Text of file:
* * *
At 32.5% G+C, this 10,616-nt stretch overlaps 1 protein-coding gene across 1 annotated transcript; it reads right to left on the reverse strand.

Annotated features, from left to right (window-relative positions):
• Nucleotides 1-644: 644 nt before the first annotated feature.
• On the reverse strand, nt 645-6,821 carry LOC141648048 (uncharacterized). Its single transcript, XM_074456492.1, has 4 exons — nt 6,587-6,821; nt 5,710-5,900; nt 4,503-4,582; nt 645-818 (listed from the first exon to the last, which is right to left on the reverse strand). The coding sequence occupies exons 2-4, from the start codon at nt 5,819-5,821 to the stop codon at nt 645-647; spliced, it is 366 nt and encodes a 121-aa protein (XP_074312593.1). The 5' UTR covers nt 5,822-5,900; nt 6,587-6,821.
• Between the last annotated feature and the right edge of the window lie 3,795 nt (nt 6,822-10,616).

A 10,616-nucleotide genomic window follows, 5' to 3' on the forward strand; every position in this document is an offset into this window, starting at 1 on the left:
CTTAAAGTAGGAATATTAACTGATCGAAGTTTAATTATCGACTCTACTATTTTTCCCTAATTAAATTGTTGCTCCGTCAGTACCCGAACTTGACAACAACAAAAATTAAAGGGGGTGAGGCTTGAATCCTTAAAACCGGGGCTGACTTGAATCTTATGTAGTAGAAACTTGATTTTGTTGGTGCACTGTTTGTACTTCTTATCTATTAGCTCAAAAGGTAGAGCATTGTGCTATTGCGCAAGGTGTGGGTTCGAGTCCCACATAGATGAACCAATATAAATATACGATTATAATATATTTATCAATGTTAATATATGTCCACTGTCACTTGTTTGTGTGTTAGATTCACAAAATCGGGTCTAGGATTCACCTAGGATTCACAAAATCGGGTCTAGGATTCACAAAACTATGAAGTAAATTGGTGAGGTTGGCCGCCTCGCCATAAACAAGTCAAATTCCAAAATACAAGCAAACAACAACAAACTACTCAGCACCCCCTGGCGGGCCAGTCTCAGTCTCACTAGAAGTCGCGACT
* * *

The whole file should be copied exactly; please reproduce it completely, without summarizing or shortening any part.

At 32.5% G+C, this 10,616-nt stretch overlaps 1 protein-coding gene across 1 annotated transcript; it reads right to left on the reverse strand.

Annotated features, from left to right (window-relative positions):
• Nucleotides 1-644: 644 nt before the first annotated feature.
• On the reverse strand, nt 645-6,821 carry LOC141648048 (uncharacterized). Its single transcript, XM_074456492.1, has 4 exons — nt 6,587-6,821; nt 5,710-5,900; nt 4,503-4,582; nt 645-818 (listed from the first exon to the last, which is right to left on the reverse strand). The coding sequence occupies exons 2-4, from the start codon at nt 5,819-5,821 to the stop codon at nt 645-647; spliced, it is 366 nt and encodes a 121-aa protein (XP_074312593.1). The 5' UTR covers nt 5,822-5,900; nt 6,587-6,821.
• Between the last annotated feature and the right edge of the window lie 3,795 nt (nt 6,822-10,616).

A 10,616-nucleotide genomic window follows, 5' to 3' on the forward strand; every position in this document is an offset into this window, starting at 1 on the left:
CTTAAAGTAGGAATATTAACTGATCGAAGTTTAATTATCGACTCTACTATTTTTCCCTAATTAAATTGTTGCTCCGTCAGTACCCGAACTTGACAACAACAAAAATTAAAGGGGGTGAGGCTTGAATCCTTAAAACCGGGGCTGACTTGAATCTTATGTAGTAGAAACTTGATTTTGTTGGTGCACTGTTTGTACTTCTTATCTATTAGCTCAAAAGGTAGAGCATTGTGCTATTGCGCAAGGTGTGGGTTCGAGTCCCACATAGATGAACCAATATAAATATACGATTATAATATATTTATCAATGTTAATATATGTCCACTGTCACTTGTTTGTGTGTTAGATTCACAAAATCGGGTCTAGGATTCACCTAGGATTCACAAAATCGGGTCTAGGATTCACAAAACTATGAAGTAAATTGGTGAGGTTGGCCGCCTCGCCATAAACAAGTCAAATTCCAAAATACAAGCAAACAACAACAAACTACTCAGCACCCCCTGGCGGGCCAGTCTCAGTCTCACTAGAAGTCGCGACT